Aussie Rock Lobsters Claw Their Way to Chinese Markets

August 2018

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Buoyant times lie ahead for the Geraldton Fishermen’s Co-operative thanks to growing demand in China for rock lobsters. The Co-operative is also seeking to diversify its rock lobster exports to a range of other countries.

Founded in the 1950s, the Co-operative is based in Western Australia, and has grown from a small handful of fishermen to the largest rock lobster exporter in the world. With sales of $450 million a year, 200 members and 350 employees, it still insists on remaining as it began; a co-operative owned by its members, who are all fishermen.

The Co-operative’s main export market is China, where rock lobster is a prized menu item.

‘We export about 63 per cent of the Western rock lobster industry and at any one point in time can export up to 20 to 40 per cent of the world trade in live rock lobster,’ says CEO Matthew Rutter.

FTAs opening up Chinese markets

Prior to the China-Australia Free Trade Agreement (ChAFTA), the tariff on Australian rock lobster exports was 15 per cent. Under ChAFTA, this tariff has been reduced to 3 per cent and it will be eliminated entirely on 1 January 2019.

The ChAFTA tariff reduction set up the Geraldton Fishermen’s Co-operative to reap even greater rewards in existing well-established markets across China.

‘Since the tariffs have dropped under ChAFTA, we’re now exporting to 12 different cities across the country, when we used to have just one entry point into China,’ says Rutter.

‘More and more buyers are willing to participate and we’re seeing continued growth, even before the tariffs have fully gone down to zero. So I would say ChAFTA is having a big impact on our business.’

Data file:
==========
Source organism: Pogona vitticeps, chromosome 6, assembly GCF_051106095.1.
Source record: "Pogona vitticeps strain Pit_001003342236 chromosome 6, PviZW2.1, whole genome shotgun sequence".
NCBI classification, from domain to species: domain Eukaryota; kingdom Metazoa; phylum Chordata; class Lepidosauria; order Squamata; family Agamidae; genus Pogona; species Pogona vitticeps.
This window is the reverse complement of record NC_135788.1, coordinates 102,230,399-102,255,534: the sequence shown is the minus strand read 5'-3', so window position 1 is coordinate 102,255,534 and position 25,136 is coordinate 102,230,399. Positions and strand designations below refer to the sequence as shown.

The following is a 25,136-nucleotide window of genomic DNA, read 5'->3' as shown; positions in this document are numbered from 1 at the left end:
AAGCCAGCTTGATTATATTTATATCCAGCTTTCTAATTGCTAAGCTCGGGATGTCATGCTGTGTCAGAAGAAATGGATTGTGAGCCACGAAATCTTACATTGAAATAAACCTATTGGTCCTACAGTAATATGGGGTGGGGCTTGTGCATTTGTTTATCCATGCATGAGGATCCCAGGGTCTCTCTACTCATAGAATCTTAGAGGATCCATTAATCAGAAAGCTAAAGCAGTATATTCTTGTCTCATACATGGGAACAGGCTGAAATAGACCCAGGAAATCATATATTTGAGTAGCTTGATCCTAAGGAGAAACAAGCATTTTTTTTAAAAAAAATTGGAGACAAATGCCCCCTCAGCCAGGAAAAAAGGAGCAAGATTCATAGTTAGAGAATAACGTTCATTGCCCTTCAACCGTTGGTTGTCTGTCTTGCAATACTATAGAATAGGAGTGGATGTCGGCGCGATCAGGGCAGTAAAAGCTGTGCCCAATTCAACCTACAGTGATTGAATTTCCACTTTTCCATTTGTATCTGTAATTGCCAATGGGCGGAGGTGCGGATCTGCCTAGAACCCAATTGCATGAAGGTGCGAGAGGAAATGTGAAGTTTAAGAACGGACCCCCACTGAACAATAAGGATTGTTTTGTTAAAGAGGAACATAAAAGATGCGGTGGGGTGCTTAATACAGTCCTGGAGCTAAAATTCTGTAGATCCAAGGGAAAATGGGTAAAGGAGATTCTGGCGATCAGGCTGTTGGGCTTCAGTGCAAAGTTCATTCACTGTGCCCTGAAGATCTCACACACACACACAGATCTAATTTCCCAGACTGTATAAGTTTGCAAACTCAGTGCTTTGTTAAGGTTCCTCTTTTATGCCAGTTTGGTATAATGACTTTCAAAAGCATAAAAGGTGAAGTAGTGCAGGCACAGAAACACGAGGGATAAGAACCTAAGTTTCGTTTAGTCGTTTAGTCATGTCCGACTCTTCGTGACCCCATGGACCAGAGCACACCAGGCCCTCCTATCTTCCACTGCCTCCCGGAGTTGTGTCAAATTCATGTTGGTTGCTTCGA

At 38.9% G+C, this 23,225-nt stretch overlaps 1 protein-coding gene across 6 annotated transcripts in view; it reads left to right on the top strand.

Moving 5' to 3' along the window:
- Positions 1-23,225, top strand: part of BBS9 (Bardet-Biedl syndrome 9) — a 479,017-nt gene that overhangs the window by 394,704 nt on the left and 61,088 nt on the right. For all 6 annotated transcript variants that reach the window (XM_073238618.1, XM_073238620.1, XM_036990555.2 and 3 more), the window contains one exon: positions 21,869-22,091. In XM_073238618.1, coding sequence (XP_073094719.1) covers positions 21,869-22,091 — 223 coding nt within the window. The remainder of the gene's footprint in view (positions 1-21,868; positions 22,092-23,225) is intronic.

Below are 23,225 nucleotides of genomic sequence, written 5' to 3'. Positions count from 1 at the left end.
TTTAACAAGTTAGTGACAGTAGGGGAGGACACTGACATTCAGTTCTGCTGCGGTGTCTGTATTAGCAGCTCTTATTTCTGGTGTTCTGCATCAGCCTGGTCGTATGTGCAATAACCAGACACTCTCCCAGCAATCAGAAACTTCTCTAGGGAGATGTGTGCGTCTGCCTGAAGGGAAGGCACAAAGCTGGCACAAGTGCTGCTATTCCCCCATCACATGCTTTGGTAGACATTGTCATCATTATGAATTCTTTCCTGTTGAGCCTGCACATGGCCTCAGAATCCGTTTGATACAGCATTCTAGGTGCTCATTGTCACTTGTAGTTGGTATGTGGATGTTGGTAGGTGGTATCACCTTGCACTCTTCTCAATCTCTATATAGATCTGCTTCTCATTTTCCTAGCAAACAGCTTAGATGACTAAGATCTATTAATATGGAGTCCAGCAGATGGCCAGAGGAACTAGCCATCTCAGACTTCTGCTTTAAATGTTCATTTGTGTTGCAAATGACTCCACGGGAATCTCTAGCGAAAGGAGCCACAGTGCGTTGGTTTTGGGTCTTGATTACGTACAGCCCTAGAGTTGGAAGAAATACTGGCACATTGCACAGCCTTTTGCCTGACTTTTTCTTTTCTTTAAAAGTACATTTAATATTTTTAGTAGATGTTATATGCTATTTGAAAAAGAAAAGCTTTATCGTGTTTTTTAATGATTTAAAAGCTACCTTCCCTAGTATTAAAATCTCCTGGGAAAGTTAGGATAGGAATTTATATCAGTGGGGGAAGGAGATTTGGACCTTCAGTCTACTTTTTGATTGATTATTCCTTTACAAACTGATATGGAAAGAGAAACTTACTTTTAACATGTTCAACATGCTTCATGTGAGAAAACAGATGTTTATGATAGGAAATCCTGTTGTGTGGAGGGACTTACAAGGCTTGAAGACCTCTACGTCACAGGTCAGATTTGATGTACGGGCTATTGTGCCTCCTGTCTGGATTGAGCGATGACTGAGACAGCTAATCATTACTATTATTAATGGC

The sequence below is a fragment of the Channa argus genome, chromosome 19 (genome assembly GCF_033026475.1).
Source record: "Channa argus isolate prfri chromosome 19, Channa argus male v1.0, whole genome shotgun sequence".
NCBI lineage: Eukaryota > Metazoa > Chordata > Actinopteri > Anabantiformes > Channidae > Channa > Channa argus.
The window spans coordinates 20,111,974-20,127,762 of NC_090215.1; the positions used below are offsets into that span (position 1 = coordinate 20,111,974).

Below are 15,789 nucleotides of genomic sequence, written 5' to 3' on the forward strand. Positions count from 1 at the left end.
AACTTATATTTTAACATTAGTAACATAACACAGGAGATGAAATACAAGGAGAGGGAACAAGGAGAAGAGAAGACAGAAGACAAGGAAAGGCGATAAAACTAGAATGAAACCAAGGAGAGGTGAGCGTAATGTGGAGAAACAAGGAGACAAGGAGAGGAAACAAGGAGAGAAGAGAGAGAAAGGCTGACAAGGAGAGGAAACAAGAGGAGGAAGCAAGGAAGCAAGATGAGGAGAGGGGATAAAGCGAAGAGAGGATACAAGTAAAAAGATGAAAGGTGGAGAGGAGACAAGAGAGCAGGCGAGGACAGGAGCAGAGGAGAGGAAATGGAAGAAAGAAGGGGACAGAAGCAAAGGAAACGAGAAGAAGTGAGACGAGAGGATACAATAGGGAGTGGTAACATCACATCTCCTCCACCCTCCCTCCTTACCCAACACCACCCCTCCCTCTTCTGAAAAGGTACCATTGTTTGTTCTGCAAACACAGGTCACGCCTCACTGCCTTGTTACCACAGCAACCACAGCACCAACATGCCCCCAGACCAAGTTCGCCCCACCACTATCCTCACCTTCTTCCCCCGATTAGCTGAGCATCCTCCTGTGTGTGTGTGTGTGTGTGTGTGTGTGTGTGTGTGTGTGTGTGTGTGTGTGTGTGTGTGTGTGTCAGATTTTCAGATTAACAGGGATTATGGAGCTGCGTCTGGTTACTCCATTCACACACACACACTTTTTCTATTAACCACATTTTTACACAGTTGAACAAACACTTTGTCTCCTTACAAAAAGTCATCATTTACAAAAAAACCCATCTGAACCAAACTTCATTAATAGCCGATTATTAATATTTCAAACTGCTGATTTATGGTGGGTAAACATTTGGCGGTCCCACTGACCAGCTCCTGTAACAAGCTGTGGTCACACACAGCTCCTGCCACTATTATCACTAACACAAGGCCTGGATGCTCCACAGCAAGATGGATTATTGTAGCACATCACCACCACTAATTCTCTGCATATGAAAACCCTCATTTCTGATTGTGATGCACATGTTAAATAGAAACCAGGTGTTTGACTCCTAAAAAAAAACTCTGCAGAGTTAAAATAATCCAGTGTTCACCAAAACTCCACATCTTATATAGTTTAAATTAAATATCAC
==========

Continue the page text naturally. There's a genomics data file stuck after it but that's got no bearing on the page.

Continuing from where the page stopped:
ChAFTA has given the Co-operative the ability to better brand its product, enhance control of the supply chain, and develop a better understanding of the market.

‘Another thing the FTA has helped to do is to make it easier to clear product at Chinese ports, that in the past were harder to get through,’ says Rutter.

‘Now that everyone knows about the FTA and are all incentivised to facilitate trade between China and Australia, it opens up markets that were previously closed, if not from the tariffs then red tape and bureaucracy.’

Diversifying risk

While 97 per cent of its exports currently go to China, the Co-operative also sells to markets such as the US, Japan, Taiwan, and the Middle East. The Co-operative is keen to expand these markets in order to diversify risk.

The Co-operative is also looking for new export opportunities and is currently analysing markets in other countries.

‘We’ve got to make sure our product remains as competitive as possible. We can’t have tariff barriers and those sorts of things stopping us from going into other markets.’

‘That’s why all these agreements, not just ChAFTA, but also ones like the TPP-11 and PAFTA [Peru-Australia FTA], are also important,’ says Rutter.

Growth plus optimism equals investment

Thanks to a number of factors, including the FTA with China, sentiment within the Co-operative and Western Australia’s rock lobster industry is confident, as members have seen more certainty in the sustainability of export markets.

‘There’s a level of growth and investment which has been going on for a couple of years now. The fishing industry is healthy, it’s well run and the quotas are closely managed,’ says Rutter.

This confidence is demonstrated by recent investments, with the three largest boats the fleet has ever seen commissioned in the past 18 months.

‘You wouldn’t see that sort of investment unless there was an air of optimism, and the FTA is definitely a contributing factor to that,’ says Rutter.

While keeping an eye on new and emerging markets, the opportunities China presents, including its consistently high prices and size of market, provides a bright future for Western Australia’s rock lobster industry.

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